Colombia ‘failed spectacularly’ to guarantee human rights: Amnesty International

Navi Pillay, High Commissioner for Human Rights, (Photo: UN Geneva)

Human rights NGO Amnesty International said Wednesday that Colombia has “failed spectacularly” to guarantee the human rights of its citizens.

During the council session, High Commissioner Navi Pillay voiced some of the international NGO’s concerns regarding the Colombian government’s failure to guarantee human rights throughout the country.

A preliminary report released Tuesday concludes that despite ongoing peace talks between the Colombian government and the FARC, the country’s largest and oldest rebel group, human rights violations perpetrated by actors in Colombia’s longstanding armed conflict continue to occur at extraordinary levels.

In an interview with Colombia Reports, Marcelo Pollack, Amnesty International’s researcher on Colombia, discussed the shortcomings of the government’s response to the tense humanitarian situation created by the conflict.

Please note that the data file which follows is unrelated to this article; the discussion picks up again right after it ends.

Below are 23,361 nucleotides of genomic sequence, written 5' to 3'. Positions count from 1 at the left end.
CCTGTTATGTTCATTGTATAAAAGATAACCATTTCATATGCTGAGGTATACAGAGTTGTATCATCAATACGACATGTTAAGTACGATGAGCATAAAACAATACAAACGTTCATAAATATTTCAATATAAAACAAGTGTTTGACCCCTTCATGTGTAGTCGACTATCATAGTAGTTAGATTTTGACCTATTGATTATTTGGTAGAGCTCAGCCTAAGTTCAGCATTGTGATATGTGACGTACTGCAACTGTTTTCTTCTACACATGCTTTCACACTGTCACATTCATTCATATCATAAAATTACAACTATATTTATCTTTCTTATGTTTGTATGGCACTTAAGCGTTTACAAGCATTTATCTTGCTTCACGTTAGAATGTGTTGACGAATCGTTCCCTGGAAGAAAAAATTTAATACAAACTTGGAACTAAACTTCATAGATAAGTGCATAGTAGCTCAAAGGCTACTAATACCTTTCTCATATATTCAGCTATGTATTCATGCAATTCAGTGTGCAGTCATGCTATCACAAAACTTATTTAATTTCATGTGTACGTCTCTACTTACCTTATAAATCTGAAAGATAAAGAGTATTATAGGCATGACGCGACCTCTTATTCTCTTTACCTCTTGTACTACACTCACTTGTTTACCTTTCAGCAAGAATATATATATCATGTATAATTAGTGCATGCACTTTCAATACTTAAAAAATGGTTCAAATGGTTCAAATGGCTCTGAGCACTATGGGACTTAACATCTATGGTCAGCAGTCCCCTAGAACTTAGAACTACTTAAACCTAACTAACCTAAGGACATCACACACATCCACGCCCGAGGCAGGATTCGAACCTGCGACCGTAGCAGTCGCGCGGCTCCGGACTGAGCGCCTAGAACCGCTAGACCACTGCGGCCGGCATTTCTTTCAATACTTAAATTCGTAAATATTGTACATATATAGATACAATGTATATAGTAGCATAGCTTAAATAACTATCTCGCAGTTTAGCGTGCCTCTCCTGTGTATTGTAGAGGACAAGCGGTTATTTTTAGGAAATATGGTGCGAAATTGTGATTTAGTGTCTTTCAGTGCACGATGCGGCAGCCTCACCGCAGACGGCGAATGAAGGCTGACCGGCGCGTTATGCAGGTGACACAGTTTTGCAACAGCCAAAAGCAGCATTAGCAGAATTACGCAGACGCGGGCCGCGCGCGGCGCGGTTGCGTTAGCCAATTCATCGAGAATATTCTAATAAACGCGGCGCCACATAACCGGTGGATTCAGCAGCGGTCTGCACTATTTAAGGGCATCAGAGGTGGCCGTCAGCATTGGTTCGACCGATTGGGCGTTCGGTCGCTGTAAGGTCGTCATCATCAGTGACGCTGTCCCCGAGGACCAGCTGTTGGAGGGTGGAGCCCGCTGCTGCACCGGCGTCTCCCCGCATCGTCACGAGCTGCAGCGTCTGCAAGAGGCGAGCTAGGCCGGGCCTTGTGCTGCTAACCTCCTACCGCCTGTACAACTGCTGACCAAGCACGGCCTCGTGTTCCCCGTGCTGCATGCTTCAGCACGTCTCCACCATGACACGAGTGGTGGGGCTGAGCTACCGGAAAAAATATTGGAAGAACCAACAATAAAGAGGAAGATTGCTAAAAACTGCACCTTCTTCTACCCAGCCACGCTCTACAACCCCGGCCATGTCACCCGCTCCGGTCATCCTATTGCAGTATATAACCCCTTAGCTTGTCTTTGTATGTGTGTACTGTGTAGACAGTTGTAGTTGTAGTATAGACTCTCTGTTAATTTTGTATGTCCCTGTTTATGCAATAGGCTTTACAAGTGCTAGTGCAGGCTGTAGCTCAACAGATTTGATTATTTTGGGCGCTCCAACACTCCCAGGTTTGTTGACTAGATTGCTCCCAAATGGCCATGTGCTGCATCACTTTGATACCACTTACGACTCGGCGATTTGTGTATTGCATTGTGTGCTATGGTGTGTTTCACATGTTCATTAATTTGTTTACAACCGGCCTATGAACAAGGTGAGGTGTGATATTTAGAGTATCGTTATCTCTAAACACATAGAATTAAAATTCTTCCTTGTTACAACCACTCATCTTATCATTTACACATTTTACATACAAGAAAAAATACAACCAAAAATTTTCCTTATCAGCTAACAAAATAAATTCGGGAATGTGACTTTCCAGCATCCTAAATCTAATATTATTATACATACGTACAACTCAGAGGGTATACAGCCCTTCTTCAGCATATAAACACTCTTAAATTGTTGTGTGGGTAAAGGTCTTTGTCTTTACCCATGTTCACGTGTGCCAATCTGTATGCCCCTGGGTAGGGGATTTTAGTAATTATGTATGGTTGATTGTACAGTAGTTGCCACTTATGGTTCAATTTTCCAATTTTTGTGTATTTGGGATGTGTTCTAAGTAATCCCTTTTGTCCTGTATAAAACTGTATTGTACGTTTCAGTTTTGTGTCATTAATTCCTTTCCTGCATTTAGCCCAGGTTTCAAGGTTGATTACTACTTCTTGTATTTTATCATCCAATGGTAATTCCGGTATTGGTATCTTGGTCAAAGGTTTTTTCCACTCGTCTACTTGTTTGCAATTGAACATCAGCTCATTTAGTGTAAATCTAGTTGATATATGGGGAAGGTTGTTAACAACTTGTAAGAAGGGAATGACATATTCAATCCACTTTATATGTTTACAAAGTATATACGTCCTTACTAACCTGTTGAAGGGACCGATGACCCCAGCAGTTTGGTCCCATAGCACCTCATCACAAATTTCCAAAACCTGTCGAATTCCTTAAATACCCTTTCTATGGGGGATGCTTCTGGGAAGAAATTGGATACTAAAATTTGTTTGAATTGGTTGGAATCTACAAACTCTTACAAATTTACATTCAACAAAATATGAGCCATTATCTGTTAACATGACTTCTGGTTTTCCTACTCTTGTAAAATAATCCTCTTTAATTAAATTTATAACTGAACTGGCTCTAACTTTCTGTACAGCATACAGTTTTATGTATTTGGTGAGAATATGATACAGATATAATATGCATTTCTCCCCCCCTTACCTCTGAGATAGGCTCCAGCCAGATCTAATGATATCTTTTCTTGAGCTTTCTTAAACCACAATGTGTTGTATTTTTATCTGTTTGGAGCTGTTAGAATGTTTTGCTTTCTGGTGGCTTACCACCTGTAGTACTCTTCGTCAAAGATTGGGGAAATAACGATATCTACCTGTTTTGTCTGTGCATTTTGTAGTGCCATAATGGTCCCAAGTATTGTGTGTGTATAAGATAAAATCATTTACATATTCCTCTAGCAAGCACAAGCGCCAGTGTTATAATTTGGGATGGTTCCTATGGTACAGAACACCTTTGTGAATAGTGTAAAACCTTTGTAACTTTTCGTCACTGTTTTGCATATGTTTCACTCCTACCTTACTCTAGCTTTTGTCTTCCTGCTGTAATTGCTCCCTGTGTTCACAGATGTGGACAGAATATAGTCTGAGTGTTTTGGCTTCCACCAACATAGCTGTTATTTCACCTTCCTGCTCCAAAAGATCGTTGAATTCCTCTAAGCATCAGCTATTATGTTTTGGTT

“The authorities’ failure to combat endemic levels of impunity also demonstrates that it has been either unwilling or unable to bring to justice the vast majority of perpetrators of human rights abuses,” said Pollack.

Paramilitaries

According to the report, the Colombian government’s inability to effectively disband paramilitary organizations has been one of the primary obstacles to the peace process.

In 2005, the country initiated the so-called Justice and Peace program, which offered members of the now-defunct AUC paramilitary bloc dramatically reduced sentencing in exchange for their weapons, testimony and full cooperation with authorities. The demobilization process that followed, however, “failed to dismantle the paramilitaries’ political and economic structures,” leaving the AUC leadership relatively untouched, according to Pollack.